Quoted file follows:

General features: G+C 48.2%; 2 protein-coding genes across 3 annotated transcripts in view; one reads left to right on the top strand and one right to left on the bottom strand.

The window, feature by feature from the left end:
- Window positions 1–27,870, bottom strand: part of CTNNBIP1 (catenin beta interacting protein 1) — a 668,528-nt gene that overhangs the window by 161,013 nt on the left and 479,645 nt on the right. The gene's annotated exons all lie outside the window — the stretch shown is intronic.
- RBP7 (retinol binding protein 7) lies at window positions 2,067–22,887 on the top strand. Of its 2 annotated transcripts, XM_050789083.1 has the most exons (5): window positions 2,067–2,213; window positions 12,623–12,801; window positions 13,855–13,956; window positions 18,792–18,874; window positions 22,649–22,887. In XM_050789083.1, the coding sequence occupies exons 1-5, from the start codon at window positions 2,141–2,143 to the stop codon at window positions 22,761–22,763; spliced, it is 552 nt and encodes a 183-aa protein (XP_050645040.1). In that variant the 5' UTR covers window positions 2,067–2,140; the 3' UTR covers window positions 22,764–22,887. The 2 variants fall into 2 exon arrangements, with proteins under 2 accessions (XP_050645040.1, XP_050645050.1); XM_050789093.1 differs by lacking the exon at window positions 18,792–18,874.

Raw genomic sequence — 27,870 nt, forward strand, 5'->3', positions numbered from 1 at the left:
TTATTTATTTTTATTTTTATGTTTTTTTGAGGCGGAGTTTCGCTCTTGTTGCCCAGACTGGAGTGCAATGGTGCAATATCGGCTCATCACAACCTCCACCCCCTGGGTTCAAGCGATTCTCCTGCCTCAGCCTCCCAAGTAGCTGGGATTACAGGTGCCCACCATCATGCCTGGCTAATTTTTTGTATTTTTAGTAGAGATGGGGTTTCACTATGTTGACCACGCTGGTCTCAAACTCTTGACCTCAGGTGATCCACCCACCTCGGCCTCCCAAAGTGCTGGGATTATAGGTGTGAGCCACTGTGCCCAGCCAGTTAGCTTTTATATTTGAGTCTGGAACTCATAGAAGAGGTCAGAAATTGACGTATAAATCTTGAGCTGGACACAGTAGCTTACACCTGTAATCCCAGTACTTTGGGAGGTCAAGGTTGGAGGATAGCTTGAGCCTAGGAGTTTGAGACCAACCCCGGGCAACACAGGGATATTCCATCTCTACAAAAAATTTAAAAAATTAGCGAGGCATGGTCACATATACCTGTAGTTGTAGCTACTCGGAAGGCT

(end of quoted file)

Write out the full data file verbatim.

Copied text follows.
General features: G+C 48.2%; 2 protein-coding genes across 3 annotated transcripts in view; one reads left to right on the top strand and one right to left on the bottom strand.

The window, feature by feature from the left end:
- Window positions 1–27,870, bottom strand: part of CTNNBIP1 (catenin beta interacting protein 1) — a 668,528-nt gene that overhangs the window by 161,013 nt on the left and 479,645 nt on the right. The gene's annotated exons all lie outside the window — the stretch shown is intronic.
- RBP7 (retinol binding protein 7) lies at window positions 2,067–22,887 on the top strand. Of its 2 annotated transcripts, XM_050789083.1 has the most exons (5): window positions 2,067–2,213; window positions 12,623–12,801; window positions 13,855–13,956; window positions 18,792–18,874; window positions 22,649–22,887. In XM_050789083.1, the coding sequence occupies exons 1-5, from the start codon at window positions 2,141–2,143 to the stop codon at window positions 22,761–22,763; spliced, it is 552 nt and encodes a 183-aa protein (XP_050645040.1). In that variant the 5' UTR covers window positions 2,067–2,140; the 3' UTR covers window positions 22,764–22,887. The 2 variants fall into 2 exon arrangements, with proteins under 2 accessions (XP_050645040.1, XP_050645050.1); XM_050789093.1 differs by lacking the exon at window positions 18,792–18,874.

Raw genomic sequence — 27,870 nt, forward strand, 5'->3', positions numbered from 1 at the left:
TTATTTATTTTTATTTTTATGTTTTTTTGAGGCGGAGTTTCGCTCTTGTTGCCCAGACTGGAGTGCAATGGTGCAATATCGGCTCATCACAACCTCCACCCCCTGGGTTCAAGCGATTCTCCTGCCTCAGCCTCCCAAGTAGCTGGGATTACAGGTGCCCACCATCATGCCTGGCTAATTTTTTGTATTTTTAGTAGAGATGGGGTTTCACTATGTTGACCACGCTGGTCTCAAACTCTTGACCTCAGGTGATCCACCCACCTCGGCCTCCCAAAGTGCTGGGATTATAGGTGTGAGCCACTGTGCCCAGCCAGTTAGCTTTTATATTTGAGTCTGGAACTCATAGAAGAGGTCAGAAATTGACGTATAAATCTTGAGCTGGACACAGTAGCTTACACCTGTAATCCCAGTACTTTGGGAGGTCAAGGTTGGAGGATAGCTTGAGCCTAGGAGTTTGAGACCAACCCCGGGCAACACAGGGATATTCCATCTCTACAAAAAATTTAAAAAATTAGCGAGGCATGGTCACATATACCTGTAGTTGTAGCTACTCGGAAGGCT